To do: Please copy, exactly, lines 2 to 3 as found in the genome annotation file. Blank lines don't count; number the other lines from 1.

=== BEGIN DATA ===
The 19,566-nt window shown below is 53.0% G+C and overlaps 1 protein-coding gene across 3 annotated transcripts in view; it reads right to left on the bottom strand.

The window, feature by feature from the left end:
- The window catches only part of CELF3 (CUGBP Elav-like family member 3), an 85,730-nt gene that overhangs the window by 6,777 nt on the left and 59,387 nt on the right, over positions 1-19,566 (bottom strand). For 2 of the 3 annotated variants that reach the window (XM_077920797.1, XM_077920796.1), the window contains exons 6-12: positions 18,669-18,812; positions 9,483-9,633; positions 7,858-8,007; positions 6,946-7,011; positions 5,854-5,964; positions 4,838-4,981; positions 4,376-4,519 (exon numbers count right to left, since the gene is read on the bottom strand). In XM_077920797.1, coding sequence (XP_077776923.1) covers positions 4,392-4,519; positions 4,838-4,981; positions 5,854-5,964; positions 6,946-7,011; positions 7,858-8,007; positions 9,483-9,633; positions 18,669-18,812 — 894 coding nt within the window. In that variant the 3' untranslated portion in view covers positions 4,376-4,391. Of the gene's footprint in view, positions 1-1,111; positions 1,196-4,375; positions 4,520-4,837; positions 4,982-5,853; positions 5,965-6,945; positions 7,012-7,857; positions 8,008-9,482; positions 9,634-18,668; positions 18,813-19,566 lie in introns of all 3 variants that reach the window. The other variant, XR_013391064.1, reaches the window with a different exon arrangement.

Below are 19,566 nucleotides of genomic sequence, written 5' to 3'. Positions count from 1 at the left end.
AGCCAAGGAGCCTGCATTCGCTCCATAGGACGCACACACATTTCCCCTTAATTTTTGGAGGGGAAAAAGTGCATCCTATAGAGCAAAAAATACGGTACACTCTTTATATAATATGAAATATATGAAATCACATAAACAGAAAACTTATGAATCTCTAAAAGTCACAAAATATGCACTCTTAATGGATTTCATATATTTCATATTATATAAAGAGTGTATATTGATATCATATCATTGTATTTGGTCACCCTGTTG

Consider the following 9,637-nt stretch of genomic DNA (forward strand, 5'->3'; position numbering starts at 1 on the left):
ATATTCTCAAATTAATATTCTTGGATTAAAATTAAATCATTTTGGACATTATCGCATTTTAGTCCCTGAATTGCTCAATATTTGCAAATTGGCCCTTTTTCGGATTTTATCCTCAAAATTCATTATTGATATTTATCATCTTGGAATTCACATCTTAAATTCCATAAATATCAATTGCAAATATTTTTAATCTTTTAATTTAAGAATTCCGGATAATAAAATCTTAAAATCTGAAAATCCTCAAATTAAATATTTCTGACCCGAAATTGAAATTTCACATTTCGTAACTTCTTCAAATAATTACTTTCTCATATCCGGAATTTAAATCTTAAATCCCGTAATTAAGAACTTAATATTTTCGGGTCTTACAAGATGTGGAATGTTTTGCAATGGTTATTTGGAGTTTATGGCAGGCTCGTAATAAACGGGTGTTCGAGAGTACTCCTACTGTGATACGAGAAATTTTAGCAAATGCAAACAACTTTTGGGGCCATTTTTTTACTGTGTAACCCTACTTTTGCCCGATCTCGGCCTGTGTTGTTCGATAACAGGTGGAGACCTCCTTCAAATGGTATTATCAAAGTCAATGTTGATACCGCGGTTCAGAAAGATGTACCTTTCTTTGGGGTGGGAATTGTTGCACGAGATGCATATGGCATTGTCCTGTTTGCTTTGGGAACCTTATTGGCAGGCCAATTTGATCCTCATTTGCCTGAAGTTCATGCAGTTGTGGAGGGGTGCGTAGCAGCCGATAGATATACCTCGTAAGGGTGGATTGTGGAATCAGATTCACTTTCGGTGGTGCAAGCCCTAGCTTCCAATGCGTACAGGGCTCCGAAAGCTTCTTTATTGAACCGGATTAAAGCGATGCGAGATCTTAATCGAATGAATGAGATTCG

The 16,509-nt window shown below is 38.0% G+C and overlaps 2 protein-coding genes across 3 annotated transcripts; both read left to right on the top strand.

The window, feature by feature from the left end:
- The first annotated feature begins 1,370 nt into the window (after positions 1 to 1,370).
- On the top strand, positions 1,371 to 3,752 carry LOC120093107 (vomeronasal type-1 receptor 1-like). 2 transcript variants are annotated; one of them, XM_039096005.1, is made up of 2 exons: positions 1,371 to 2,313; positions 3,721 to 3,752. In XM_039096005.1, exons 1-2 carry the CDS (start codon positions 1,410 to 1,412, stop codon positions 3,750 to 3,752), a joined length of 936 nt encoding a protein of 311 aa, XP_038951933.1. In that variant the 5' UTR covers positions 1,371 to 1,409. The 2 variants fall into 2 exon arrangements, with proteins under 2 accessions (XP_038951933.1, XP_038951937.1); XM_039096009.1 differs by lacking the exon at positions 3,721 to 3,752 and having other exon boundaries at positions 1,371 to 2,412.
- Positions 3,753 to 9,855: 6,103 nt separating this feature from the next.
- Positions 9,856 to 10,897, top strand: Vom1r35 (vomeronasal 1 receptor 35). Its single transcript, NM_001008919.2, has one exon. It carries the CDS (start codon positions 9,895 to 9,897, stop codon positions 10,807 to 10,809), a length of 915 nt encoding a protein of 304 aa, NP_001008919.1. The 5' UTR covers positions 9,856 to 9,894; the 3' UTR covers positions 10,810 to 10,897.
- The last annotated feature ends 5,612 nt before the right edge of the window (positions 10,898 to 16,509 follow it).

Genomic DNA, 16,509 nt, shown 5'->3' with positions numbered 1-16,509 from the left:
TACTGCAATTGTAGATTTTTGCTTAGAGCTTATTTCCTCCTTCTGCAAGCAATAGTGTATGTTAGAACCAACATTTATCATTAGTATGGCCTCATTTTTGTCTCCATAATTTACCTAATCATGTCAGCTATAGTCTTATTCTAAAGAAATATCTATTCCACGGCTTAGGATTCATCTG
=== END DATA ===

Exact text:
The window, feature by feature from the left end:
- The window catches only part of CELF3 (CUGBP Elav-like family member 3), an 85,730-nt gene that overhangs the window by 6,777 nt on the left and 59,387 nt on the right, over positions 1-19,566 (bottom strand). For 2 of the 3 annotated variants that reach the window (XM_077920797.1, XM_077920796.1), the window contains exons 6-12: positions 18,669-18,812; positions 9,483-9,633; positions 7,858-8,007; positions 6,946-7,011; positions 5,854-5,964; positions 4,838-4,981; positions 4,376-4,519 (exon numbers count right to left, since the gene is read on the bottom strand). In XM_077920797.1, coding sequence (XP_077776923.1) covers positions 4,392-4,519; positions 4,838-4,981; positions 5,854-5,964; positions 6,946-7,011; positions 7,858-8,007; positions 9,483-9,633; positions 18,669-18,812 — 894 coding nt within the window. In that variant the 3' untranslated portion in view covers positions 4,376-4,391. Of the gene's footprint in view, positions 1-1,111; positions 1,196-4,375; positions 4,520-4,837; positions 4,982-5,853; positions 5,965-6,945; positions 7,012-7,857; positions 8,008-9,482; positions 9,634-18,668; positions 18,813-19,566 lie in introns of all 3 variants that reach the window. The other variant, XR_013391064.1, reaches the window with a different exon arrangement.